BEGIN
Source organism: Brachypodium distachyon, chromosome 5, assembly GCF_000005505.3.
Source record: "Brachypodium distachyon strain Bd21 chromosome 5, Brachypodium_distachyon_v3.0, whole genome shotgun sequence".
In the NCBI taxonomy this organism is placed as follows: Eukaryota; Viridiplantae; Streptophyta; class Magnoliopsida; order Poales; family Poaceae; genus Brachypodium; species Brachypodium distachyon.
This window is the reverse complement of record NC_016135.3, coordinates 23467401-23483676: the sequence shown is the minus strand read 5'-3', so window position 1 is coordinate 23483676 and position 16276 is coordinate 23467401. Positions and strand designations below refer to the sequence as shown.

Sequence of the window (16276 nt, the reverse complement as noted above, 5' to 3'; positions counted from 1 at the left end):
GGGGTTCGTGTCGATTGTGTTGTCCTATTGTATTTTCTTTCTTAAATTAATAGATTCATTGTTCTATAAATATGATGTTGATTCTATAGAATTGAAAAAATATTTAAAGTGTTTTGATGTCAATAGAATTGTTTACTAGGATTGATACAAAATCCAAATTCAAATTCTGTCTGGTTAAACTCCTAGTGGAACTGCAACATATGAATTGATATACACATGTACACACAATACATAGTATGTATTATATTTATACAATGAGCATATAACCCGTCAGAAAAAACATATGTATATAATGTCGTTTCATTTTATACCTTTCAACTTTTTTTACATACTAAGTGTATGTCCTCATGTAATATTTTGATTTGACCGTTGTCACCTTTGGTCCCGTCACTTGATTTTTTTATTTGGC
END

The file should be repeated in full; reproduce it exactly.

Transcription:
Source organism: Brachypodium distachyon, chromosome 5, assembly GCF_000005505.3.
Source record: "Brachypodium distachyon strain Bd21 chromosome 5, Brachypodium_distachyon_v3.0, whole genome shotgun sequence".
In the NCBI taxonomy this organism is placed as follows: Eukaryota; Viridiplantae; Streptophyta; class Magnoliopsida; order Poales; family Poaceae; genus Brachypodium; species Brachypodium distachyon.
This window is the reverse complement of record NC_016135.3, coordinates 23467401-23483676: the sequence shown is the minus strand read 5'-3', so window position 1 is coordinate 23483676 and position 16276 is coordinate 23467401. Positions and strand designations below refer to the sequence as shown.

Sequence of the window (16276 nt, the reverse complement as noted above, 5' to 3'; positions counted from 1 at the left end):
GGGGTTCGTGTCGATTGTGTTGTCCTATTGTATTTTCTTTCTTAAATTAATAGATTCATTGTTCTATAAATATGATGTTGATTCTATAGAATTGAAAAAATATTTAAAGTGTTTTGATGTCAATAGAATTGTTTACTAGGATTGATACAAAATCCAAATTCAAATTCTGTCTGGTTAAACTCCTAGTGGAACTGCAACATATGAATTGATATACACATGTACACACAATACATAGTATGTATTATATTTATACAATGAGCATATAACCCGTCAGAAAAAACATATGTATATAATGTCGTTTCATTTTATACCTTTCAACTTTTTTTACATACTAAGTGTATGTCCTCATGTAATATTTTGATTTGACCGTTGTCACCTTTGGTCCCGTCACTTGATTTTTTTATTTGGC